Cyber Crime

 

 

 

 

Cyber Crime

 

Cyber-attacks affect businesses daily as people try to benefit from vulnerable business systems.

In Ireland the Commission for Communications Regulation is responsible for communication security and regularly issues warnings about cybercrime. It is important that all businesses have effective IT systems and cyber security policies in place to prevent the risk of cybercrime.

Common types of cyber attacks

Malware is a term used to describe malicious software, which breaches a network through a vulnerability, typically when a user clicks a dangerous link or email attachment that then installs dangerous software. Once inside the system, malware can; block access to key components of the network (ransomware), covertly obtains information by transmitting data from the hard drive (spyware), disrupts certain components and renders the system inoperable.

Phishing is the practice of sending fraudulent communications that appear to come from a reputable source, usually through email. The goal is to steal sensitive data like credit card and login information or to install malware.

Motive

Often, attackers are looking for ransom. They may steal data and threaten to publish it if the Ransom is not met. They may also encrypt Company systems and demand ransom for the encrypted files.

Other times, fraudulent emails may be sent from what appear to be company email addresses requesting transfer of funds to an account. However the email is from the hackers and the account is also that of the hackers.

Legal Reliefs

If hackers have demanded money, the following may be of benefit;

  • An Order compelling the defendants to deliver up or delete all data stolen by the defendants from the Plaintiff
  • An Order directing the defendants to remove all data relating to the Plaintiff and its customers from the website with the domain name;
  • An Order providing for restrictions on the reporting of the proceedings by media and/or an order that the plaintiff be anonymized in reports of the proceedings. The reasons for protecting the identity of the Plaintiff is that if the issue was reported the business would be damaged by the publicity of it and so the damage the hackers sought to cause would be caused anyway.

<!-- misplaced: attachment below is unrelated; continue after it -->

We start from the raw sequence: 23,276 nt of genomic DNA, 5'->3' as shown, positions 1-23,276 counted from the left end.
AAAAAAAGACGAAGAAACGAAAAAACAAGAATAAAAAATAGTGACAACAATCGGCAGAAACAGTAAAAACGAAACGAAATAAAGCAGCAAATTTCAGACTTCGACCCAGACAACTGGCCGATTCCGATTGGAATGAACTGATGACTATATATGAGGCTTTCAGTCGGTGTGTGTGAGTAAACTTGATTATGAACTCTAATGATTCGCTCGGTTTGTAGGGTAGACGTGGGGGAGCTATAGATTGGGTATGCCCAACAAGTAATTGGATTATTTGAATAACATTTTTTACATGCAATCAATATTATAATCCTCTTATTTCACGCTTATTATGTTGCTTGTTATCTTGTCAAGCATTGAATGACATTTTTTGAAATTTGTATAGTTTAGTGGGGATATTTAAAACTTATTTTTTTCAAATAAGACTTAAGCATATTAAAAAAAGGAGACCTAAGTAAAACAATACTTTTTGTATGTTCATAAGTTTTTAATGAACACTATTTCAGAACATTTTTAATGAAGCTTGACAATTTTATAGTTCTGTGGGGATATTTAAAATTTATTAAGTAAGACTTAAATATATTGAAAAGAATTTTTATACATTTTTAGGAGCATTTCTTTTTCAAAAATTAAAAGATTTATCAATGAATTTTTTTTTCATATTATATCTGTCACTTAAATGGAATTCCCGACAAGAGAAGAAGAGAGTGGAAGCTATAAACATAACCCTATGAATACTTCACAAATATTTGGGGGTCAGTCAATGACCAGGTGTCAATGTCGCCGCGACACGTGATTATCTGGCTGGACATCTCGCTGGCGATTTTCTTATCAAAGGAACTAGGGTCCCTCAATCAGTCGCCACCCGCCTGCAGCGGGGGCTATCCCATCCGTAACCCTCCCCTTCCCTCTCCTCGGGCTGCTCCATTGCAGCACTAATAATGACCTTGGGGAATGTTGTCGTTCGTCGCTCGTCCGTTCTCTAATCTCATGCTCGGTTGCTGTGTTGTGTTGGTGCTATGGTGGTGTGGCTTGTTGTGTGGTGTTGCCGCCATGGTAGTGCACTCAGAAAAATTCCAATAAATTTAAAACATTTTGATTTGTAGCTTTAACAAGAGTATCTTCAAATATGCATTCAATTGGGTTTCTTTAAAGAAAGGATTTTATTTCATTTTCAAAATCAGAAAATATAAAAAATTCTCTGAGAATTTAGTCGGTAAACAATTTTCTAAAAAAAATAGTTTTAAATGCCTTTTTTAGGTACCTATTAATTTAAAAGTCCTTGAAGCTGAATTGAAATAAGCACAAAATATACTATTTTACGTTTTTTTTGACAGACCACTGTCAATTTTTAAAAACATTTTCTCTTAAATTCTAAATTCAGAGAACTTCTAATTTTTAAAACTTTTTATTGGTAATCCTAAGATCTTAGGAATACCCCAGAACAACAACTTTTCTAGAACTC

• A freezing Order. This is useful if funds have been transferred to a hackers account. The Plaintiff could seek freezing injunctions. These could then be notified to the banks and disclosure Orders could be obtained against them. The Banks could then assist in identifying the Defendant.

In terms of commencing proceedings it may be appropriate to seek damages for fraud etc. as well as for unlawful interference with business relations and economic interests.

Identifying the Plaintiff

The name of the defendant can be ‘persons unknown’ but they must be described in detail, for example, persons unknown who demanded ransom from x company on x date. If any of the defendants are known they must be named.

Service

Where the address of the defendant is unknown, Orders have been granted for alternative means of service for example to an email address, by whatsapp, facebook, twitter or by phone, where there are reasonable grounds to believe that this method will bring matters to the defendants attention.

Jurisdiction

If the damage occurred in the jurisdiction and the IP address being used by the hackers is in the Jurisdiction then the Irish Courts can deal with same. However when the IP address is outside the Jurisdiction this can cause difficulties.

Conclusion

While effective IT systems and cyber security policies may be more beneficial to prevent the attacks occurring. Having a Legal reliefs to deal with same may hopefully also deter hackers.

 

If you wish to discuss any of the above please contact Lorna Mc Ardle on 01 2960666.